On View: Brooklyn Museum, BMA, EXHIBITION-2, Asian 2W41
Most schools of Buddhist thought acknowledge the existence of several different Buddhas, of whom only one, Shakyamuni, has lived on earth. The Medicine Buddha, known in Korean as Yaksa, is worshipped by many Buddhists who seek cures for ailments or wish to ensure good health. He is typically shown holding a small pot of medicine in one hand.
Buddhism was introduced to the Korean peninsula from China in the fourth century C.E. Korean monks then helped to spread the religion to Japan in the sixth century. For much of its history, the Buddhist religion has been a catalyst for international exchange, with monks traveling abroad in search of greater knowledge. Worship of the Medicine Buddha is rarely found in Southeast Asia, but it has enjoyed intermittent popularity in eastern Asia and the Himalayas. In Korea, worship of Yaksa reached an apex during the Unified Silla period (668–935), the period in which this piece was made.
Unified Silla Period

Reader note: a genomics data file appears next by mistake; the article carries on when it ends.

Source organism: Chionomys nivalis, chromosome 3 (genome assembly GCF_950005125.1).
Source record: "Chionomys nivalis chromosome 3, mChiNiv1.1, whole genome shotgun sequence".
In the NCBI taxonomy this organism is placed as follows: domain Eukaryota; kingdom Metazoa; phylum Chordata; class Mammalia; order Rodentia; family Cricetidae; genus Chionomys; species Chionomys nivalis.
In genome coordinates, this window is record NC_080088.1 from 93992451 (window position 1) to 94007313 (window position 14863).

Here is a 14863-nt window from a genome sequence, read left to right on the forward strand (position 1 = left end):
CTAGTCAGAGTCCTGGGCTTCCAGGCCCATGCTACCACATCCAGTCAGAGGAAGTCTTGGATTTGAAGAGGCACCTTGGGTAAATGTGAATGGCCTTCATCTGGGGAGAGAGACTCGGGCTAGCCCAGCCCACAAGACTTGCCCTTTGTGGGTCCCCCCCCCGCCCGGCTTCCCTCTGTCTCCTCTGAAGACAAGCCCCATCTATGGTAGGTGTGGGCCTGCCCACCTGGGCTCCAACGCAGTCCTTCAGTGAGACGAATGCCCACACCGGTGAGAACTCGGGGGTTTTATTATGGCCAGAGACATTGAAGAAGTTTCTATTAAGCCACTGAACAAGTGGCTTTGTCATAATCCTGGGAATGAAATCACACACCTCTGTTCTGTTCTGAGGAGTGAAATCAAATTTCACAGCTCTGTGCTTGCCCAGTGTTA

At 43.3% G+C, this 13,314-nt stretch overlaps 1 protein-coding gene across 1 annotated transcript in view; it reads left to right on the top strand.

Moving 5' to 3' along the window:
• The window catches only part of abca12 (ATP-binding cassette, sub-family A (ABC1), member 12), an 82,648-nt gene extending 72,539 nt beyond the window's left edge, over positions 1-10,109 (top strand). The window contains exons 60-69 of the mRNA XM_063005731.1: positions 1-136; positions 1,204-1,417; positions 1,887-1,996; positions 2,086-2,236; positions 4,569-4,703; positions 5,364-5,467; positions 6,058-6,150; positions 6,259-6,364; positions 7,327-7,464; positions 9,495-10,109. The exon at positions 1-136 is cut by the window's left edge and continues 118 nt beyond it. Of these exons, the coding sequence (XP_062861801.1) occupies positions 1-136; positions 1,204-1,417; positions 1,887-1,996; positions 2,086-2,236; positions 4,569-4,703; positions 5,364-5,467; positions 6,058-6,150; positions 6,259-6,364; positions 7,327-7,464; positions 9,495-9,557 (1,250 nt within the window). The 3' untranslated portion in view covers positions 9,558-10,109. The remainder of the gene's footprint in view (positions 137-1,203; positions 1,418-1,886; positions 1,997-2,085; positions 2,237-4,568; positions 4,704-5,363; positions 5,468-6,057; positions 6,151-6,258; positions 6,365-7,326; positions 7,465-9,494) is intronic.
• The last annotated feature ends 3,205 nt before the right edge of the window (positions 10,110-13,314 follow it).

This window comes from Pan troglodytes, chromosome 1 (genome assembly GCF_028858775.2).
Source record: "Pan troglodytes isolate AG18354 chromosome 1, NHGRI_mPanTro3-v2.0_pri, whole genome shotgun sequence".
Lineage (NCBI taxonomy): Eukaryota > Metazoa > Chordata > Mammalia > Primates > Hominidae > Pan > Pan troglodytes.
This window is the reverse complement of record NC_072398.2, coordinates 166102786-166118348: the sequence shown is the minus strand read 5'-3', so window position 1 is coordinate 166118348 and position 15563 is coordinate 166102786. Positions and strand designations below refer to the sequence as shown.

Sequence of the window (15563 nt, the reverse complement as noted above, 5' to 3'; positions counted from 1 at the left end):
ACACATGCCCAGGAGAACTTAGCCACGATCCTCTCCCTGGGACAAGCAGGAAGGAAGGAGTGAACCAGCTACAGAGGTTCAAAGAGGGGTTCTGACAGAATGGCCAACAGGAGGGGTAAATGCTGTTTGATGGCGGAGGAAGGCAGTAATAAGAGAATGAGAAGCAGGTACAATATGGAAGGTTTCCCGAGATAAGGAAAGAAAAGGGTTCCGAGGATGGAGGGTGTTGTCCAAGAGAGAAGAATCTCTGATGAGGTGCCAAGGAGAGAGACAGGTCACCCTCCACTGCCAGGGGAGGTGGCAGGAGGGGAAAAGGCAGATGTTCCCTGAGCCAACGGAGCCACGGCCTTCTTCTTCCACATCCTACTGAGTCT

7 1/16 x 2 in. (18 x 5.1 cm)
with wood stand: 9 3/8 in. (23.8 cm) (show scale)
Frank L. Babbott Fund
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Standing Yakusa, 8th century. Bronze, 7 1/16 x 2 in. (18 x 5.1 cm). Brooklyn Museum, Frank L. Babbott Fund, 74.165. Creative Commons-BY (Photo: Brooklyn Museum, 74.165_SL1.jpg)
overall, 74.165_SL1.jpg. Brooklyn Museum photograph
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From "Korean Art Collection in the Brooklyn Museum" catalogue:
This gilt-bronze statuette of a Buddha with a "plain head" (sobal) is topped with a large cranial bump (yukgye in Korean or ushnisha in Sanskrit). The shoulders, which are quite round and narrow, are draped with an outer robe. The inner robe, which is worn underneath and falls in oblique lines, is tied with a knot. The attire of the Buddha is in the Udayana style, characterized by the folds of the outer robe creating a U-form over the knees, a Y-shape between the legs, and a shirt-like lower robe falling to the ankles. Other distinctive features include a medicine bowl held in the left hand and a pedestal, which is believed to have been made and added at a later period.
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